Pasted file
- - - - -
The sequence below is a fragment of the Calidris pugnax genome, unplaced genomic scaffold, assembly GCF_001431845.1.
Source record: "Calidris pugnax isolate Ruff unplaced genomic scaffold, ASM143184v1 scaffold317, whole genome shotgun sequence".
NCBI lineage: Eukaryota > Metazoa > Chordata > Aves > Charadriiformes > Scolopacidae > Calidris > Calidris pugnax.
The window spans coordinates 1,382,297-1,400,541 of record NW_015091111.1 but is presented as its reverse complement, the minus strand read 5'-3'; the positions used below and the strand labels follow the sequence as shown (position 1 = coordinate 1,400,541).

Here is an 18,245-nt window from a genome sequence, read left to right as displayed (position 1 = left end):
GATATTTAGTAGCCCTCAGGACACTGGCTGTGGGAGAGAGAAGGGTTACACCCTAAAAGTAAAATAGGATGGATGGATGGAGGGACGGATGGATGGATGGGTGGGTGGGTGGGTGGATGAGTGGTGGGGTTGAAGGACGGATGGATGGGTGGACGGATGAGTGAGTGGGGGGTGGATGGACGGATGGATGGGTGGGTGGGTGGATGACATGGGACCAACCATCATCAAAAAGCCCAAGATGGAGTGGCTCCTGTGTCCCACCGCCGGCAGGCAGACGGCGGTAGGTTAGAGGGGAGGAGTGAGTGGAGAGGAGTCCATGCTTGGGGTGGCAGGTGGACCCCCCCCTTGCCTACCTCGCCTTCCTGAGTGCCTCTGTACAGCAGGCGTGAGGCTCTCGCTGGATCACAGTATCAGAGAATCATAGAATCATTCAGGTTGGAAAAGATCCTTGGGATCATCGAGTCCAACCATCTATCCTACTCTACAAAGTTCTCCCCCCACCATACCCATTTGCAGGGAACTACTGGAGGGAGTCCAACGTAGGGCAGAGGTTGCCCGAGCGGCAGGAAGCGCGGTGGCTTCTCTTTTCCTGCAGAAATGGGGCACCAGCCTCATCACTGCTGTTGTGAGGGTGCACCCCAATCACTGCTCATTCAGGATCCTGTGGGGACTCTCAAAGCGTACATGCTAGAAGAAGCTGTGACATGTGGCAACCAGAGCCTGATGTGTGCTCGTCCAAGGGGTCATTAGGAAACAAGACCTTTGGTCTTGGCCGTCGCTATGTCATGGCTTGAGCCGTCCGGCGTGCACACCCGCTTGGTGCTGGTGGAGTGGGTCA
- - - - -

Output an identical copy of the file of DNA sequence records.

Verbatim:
The sequence below is a fragment of the Calidris pugnax genome, unplaced genomic scaffold, assembly GCF_001431845.1.
Source record: "Calidris pugnax isolate Ruff unplaced genomic scaffold, ASM143184v1 scaffold317, whole genome shotgun sequence".
NCBI lineage: Eukaryota > Metazoa > Chordata > Aves > Charadriiformes > Scolopacidae > Calidris > Calidris pugnax.
The window spans coordinates 1,382,297-1,400,541 of record NW_015091111.1 but is presented as its reverse complement, the minus strand read 5'-3'; the positions used below and the strand labels follow the sequence as shown (position 1 = coordinate 1,400,541).

Here is an 18,245-nt window from a genome sequence, read left to right as displayed (position 1 = left end):
GATATTTAGTAGCCCTCAGGACACTGGCTGTGGGAGAGAGAAGGGTTACACCCTAAAAGTAAAATAGGATGGATGGATGGAGGGACGGATGGATGGATGGGTGGGTGGGTGGGTGGATGAGTGGTGGGGTTGAAGGACGGATGGATGGGTGGACGGATGAGTGAGTGGGGGGTGGATGGACGGATGGATGGGTGGGTGGGTGGATGACATGGGACCAACCATCATCAAAAAGCCCAAGATGGAGTGGCTCCTGTGTCCCACCGCCGGCAGGCAGACGGCGGTAGGTTAGAGGGGAGGAGTGAGTGGAGAGGAGTCCATGCTTGGGGTGGCAGGTGGACCCCCCCCTTGCCTACCTCGCCTTCCTGAGTGCCTCTGTACAGCAGGCGTGAGGCTCTCGCTGGATCACAGTATCAGAGAATCATAGAATCATTCAGGTTGGAAAAGATCCTTGGGATCATCGAGTCCAACCATCTATCCTACTCTACAAAGTTCTCCCCCCACCATACCCATTTGCAGGGAACTACTGGAGGGAGTCCAACGTAGGGCAGAGGTTGCCCGAGCGGCAGGAAGCGCGGTGGCTTCTCTTTTCCTGCAGAAATGGGGCACCAGCCTCATCACTGCTGTTGTGAGGGTGCACCCCAATCACTGCTCATTCAGGATCCTGTGGGGACTCTCAAAGCGTACATGCTAGAAGAAGCTGTGACATGTGGCAACCAGAGCCTGATGTGTGCTCGTCCAAGGGGTCATTAGGAAACAAGACCTTTGGTCTTGGCCGTCGCTATGTCATGGCTTGAGCCGTCCGGCGTGCACACCCGCTTGGTGCTGGTGGAGTGGGTCA